Wednesday, April 18, 2012

Pastville, USA - Flash Fiction - A to Z Challenge

Joe cheerily greeted the woman at the switchboard.

"Busy day, Marion? You look exhausted."

She smoothed her poodle skirt admiringly. "Orders for 50 Davy Crockett coonskin caps, 2 service calls for TV tubes, 12 tickets for South Pacific, 15 orders for transistor radios...oh, and your father wants to know if we can install one of those new window air conditioners.  I told him to check with Mr. Earl."

Joe grinned. "You sure you didn't put the bug in his ear?"

Marion patted her bouffant. "You're a sharp one, Joe. Go on in, he's waiting."

He took a quick glance at his cellphone, then pocketed it and tapped at the door to his left. "Hey Dad, ready for some dinner?"


Meatloaf, mashed potatoes and Jello salad accompanied by the crooning of Rosemary Clooney and Perry Como, followed by an egg cream at Woolworth's. Not bad, all things considered.  His father had been unusually chatty;  he chalked that up to the Salesman Of the Year award, newly displayed on the living room wall of his neat little cottage.  As they waited for the tubes to warm up so they could watch Ed Sullivan together, a gleaming 57 Chevy pulled into the drive. Joe couldn't help admiring the lithe legs of the nurse as she climbed out in her starched uniform;  he wondered if his Dad was paying attention as well.

Nope. He was engrossed in a bowl of the newly introduced Sugar Smacks.


"So how is he?" Joe asked, waving away the doctor's cigarette smoke.

Dr. Earl flipped through the chart. "In remarkable health, actually. As you know, we monitor his vitals and heart rhythyms wirelessly, and there've been no alarms.  He seems to have settled in quite nicely.  Asks about you, but nothing about your mother or any others from his ... past isn't the right word, is it? And yet, it is the town's name.  Maybe we should change that at some point. Let's say "other life" for our purposes. You believe that he's content?"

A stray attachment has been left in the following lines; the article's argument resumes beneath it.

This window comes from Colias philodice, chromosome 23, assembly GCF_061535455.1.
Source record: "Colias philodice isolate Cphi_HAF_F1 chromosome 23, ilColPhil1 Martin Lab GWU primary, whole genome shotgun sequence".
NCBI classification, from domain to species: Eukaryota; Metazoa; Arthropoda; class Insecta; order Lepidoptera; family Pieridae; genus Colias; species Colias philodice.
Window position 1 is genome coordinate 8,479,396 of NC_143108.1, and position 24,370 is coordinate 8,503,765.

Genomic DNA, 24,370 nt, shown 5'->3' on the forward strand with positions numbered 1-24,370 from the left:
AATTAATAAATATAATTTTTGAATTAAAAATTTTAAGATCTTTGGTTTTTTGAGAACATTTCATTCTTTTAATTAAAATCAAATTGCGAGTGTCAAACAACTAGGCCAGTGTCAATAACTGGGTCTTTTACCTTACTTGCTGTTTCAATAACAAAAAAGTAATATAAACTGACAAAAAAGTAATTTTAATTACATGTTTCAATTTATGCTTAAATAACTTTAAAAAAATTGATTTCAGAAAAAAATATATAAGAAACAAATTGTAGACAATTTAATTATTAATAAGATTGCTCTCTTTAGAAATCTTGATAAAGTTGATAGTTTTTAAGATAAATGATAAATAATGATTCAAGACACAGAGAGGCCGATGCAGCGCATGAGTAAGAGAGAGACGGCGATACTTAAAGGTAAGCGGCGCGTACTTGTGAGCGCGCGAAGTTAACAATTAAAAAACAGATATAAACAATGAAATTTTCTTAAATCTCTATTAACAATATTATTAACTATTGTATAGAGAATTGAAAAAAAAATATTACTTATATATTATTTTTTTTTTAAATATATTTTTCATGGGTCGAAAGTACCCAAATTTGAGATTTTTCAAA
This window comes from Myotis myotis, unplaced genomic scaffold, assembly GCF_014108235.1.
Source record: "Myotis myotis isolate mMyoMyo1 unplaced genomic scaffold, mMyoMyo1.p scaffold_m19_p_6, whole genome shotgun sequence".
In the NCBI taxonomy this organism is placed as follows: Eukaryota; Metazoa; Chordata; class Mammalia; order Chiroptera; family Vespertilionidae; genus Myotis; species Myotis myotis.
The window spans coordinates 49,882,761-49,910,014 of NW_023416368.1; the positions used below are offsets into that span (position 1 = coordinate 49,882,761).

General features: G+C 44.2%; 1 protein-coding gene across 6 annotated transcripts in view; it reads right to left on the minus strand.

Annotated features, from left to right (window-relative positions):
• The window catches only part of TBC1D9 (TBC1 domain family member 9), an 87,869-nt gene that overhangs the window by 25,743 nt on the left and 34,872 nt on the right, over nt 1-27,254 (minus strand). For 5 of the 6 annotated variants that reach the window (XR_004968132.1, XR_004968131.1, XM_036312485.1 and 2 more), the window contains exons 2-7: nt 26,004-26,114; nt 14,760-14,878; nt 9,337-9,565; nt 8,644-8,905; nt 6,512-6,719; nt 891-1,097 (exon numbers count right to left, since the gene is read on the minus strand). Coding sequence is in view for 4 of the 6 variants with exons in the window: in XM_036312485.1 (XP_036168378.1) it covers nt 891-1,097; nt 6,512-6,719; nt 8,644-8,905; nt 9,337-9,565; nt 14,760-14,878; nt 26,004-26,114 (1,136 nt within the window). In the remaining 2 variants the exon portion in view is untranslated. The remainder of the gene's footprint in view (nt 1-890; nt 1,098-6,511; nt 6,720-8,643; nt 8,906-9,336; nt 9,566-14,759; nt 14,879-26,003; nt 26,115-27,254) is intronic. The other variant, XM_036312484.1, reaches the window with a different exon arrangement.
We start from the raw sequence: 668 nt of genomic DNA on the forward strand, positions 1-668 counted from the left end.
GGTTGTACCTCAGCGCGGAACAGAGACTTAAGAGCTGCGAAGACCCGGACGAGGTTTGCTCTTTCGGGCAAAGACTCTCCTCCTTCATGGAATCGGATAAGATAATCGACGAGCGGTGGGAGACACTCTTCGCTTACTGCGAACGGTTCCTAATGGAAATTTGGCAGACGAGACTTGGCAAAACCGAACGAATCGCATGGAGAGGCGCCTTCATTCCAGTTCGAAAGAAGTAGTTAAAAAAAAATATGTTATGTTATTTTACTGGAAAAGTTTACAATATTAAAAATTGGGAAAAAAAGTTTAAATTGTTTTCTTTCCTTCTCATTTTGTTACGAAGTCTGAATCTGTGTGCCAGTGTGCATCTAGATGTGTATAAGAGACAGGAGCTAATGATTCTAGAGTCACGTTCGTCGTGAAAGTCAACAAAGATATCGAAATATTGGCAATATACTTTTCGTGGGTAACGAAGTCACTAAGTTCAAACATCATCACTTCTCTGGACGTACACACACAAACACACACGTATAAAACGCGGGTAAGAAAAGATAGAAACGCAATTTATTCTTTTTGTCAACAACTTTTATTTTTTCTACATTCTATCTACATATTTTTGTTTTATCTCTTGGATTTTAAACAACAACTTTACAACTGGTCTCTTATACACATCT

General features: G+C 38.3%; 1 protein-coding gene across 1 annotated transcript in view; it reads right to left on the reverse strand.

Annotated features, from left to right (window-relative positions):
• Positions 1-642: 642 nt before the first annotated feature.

Joe sighed. "It seems he's more content than just about anyone I know. In fact, everyone that works here seems to be on cloud nine as well. I'm almost considering moving here myself."

The doctor chuckled. "Well, we do have an opening at the garage if you know anything about repairing old cars. Most job openings are snapped up in a heartbeat here in Pastville, despite the strictures on clothing, technology, and such. Out of work actors and college students in particular seem to love it here.  I suppose you can hope ... and again, I'm not sure hope is the right word ... that you're genetically predisposed to your father's condition, in which case we'd have a home for you in our late 1970s subdivision.  Like funeral arrangements, it's never too soon to start pre-planning for your dementia.  And it is a rather nice place to be, far better than those smelly old warehouses referred to as retirement homes. Think about it, OK? There's already a huge waiting list for that group. After all, who wouldn't want to spend their old age being stoned, listening to the Doors and watching endless repeats of Barney Miller, Carol Burnett and Laugh In ... "

P is also for "prompts" today, as in fellow blogger Laura's Bambrey's new book  100 Blog Prompts.
Check out the link or pay her a visit at her blog Daily Dodo


  1. Hmmm...hoping for dementia. :) Fun story Li. Now I'm wondering what type I'd like to live in.

  2. Great story Li - I think a lot of people would opt for a lady of the manor - Mr Darcy's wife kinda dementia... Thanks so much for the shout out - it's really kind of you!
    Laura xxx

  3. What a great story. I'd love to be in Haight-Asbury in the 60's.

  4. "Pre-planning for your dementia." Wonderful idea! Oooh, I could go back to a time when MTV really was for music videos!


  5. Wonderful concept, love to live in Pastville. Think I'd pick the summer of love; I always wanted to be at Woodstock.

  6. I think I'd want to be a postman in Pastville, so I could enjoy all the different subdivisions. Especially if they go back to the 1880s or so, so I could start my day on horseback.